Features // People

Listening to Gnawa music in Essaouira, Morocco
Listening to Gnawa music in Essaouira, Morocco

It’s midnight in Essaouira, and a castanet-like rhythm is drifting over the ramparts on the steely Atlantic breeze. Tucked into a courtyard is a group of robed musicians playing bass drums, reed pipes and qaraqebs, metal chimes which are clacked together in the fingers. Their leader, the maalem, plucks a three-stringed gimbri lute. Singers in…

Navigating a Swedish smorgasbord, Sweden
Navigating a Swedish smorgasbord, Sweden

Offhand, how many different ways can you think of to prepare herring or salmon? The two fish are staples of the smörgåsbord and, at last count, there were well over 120 varieties being used in restaurants and kitchens across Sweden. The Swedish smörgåsbord (literally “buttered table”) is a massive all-you-can-eat buffet where you can sample…

Take a dawn laughter yoga session in Mumbai, India
Take a dawn laughter yoga session in Mumbai, India

As dawn breaks in India’s largest and noisiest city, there’s a hubbub on Chowpatty beach that sounds altogether stranger than the car horns, bus engines and tinny radios that provide the usual rush-hour soundtrack. Standing in a circle on the pale yellow sands of the beach, a group of men and women are twirling their…

Indulging in a Welsh tea feast in Patagonia
Indulging in a Welsh tea feast in Patagonia

By Shafik Meghji In 1865, 153 Welsh men, women and children boarded a tea-clipper, the Mimosa, in Liverpool and set out on an 8,000-mile journey to what they hoped would be their Promised Land. Fleeing cultural and religious persecution in the UK, the pioneers wanted to create a “little Wales beyond Wales” – a place…

Tucking into a hangi feast
Tucking into a hangi feast

A suitably reverential silence descends, broken only by munching and appreciative murmurs from the assembled masses – the hangi has finally been served. Pronounced “hungi”, this traditional Maori meal, similar to the luau prepared by the Maori people’s Polynesian kin in Hawaii, is essentially a feast cooked in an earth oven for several hours. It can’t be found on…

Bedouin camping at Wadi Rum, Jordan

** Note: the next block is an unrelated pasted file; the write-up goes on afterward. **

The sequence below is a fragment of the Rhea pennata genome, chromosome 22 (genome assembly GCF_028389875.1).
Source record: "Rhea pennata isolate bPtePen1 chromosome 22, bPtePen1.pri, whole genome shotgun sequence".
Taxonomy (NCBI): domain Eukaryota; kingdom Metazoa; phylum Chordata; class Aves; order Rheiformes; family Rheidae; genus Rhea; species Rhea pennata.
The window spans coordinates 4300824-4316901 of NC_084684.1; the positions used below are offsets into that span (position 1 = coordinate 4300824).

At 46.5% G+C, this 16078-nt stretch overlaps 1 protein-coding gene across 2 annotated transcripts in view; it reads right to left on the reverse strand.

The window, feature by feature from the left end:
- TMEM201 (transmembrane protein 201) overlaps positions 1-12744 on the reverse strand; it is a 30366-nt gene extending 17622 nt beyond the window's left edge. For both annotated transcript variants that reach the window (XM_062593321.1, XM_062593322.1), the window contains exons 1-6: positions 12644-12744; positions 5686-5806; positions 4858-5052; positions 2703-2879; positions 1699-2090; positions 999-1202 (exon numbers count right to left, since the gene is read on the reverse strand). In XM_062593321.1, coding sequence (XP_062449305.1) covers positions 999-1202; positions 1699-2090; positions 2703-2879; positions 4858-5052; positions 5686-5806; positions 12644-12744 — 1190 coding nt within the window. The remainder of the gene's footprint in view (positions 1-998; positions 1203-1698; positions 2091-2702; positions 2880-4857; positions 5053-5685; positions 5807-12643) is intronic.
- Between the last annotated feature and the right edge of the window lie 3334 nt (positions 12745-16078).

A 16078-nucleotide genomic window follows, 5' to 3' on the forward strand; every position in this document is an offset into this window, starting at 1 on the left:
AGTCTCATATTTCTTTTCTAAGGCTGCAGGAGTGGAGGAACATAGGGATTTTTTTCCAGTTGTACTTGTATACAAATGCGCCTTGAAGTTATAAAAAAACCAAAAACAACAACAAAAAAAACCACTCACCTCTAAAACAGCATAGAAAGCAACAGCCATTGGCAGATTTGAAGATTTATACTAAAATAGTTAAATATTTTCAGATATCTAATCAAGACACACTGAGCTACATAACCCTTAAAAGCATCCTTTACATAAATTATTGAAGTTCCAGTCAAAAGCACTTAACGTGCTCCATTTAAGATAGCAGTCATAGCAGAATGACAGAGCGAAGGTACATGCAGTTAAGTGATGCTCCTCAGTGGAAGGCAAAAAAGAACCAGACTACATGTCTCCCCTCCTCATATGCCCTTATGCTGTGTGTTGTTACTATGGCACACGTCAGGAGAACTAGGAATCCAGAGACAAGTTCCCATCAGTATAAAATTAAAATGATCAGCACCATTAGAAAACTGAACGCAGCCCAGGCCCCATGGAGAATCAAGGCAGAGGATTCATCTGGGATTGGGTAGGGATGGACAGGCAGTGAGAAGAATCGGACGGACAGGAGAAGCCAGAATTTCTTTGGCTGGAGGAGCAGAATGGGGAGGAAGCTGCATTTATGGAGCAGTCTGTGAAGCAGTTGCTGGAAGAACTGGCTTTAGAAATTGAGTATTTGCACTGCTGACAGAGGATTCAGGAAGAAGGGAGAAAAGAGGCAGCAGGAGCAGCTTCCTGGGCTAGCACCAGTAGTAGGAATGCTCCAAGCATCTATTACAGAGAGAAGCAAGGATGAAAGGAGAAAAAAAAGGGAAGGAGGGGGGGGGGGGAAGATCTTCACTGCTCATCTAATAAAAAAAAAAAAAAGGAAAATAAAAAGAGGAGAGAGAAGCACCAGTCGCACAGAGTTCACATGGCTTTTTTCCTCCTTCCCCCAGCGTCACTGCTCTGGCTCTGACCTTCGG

Bedouin camping at Wadi Rum, Jordan

This excerpt from Make The Most Of Your Time On Earth sees one intrepid Rough Guides writer experience a night to remember… My Bedouin guide settled forward over his ribaba, a simple traditional stringed instrument. As he drew the bow to and fro, the mournful, reedy music seemed to fill the cool night air, echoing…

Watching the hurling at Croke Park, Ireland
Watching the hurling at Croke Park, Ireland

The player leaps like a basketball star through a crowd of desperate opponents and flailing sticks. Barely visible to the naked eye, the arcing ball somehow lodges in his upstretched palm. Dropping to the ground, he shimmies his way out of trouble, the ball now delicately balanced on the flat end of his hurley, then…

An Arranged Marriage in Tajikistan – via MMS
An Arranged Marriage in Tajikistan – via MMS

Driving through the city of Panj, Tajikistan, Rough Guides writer Kiki Deere meets an ex-Soviet-soldier-turned-teacher who has discovered a new way of arranging a long-distance marriage. Our heavy-footed driver swerved to avoid a series of large rocks that had crumbled from the mountainside above. A muddy crimson river swept through the valley below: the Panj,…

Getting in line at Mardi Gras, Louisiana
Getting in line at Mardi Gras, Louisiana

America’s most over-the-top and hedonistic spectacle, Mardi Gras (the night before Ash Wednesday) in New Orleans reflects as much a medieval, European carnival as it does a drunken Spring Break ritual. Behind the scenes, the official celebration revolves around exclusive, invitation-only balls; for such an astonishingly big event, it can seem put on more for…

Music, dance and drama in ancient Aspendos, Turkey
Music, dance and drama in ancient Aspendos, Turkey

It’s a hot summer’s evening; overhead is a soft, purple-black and star-strewn sky. The incessant chirrup of cicadas mingles with the murmur of thousands of voices – Turkish, German, English, Russian – and the popping of corks, as the 15,000-strong audience settles down, passes round wine and olives and eagerly awaits the entertainment ahead. All…

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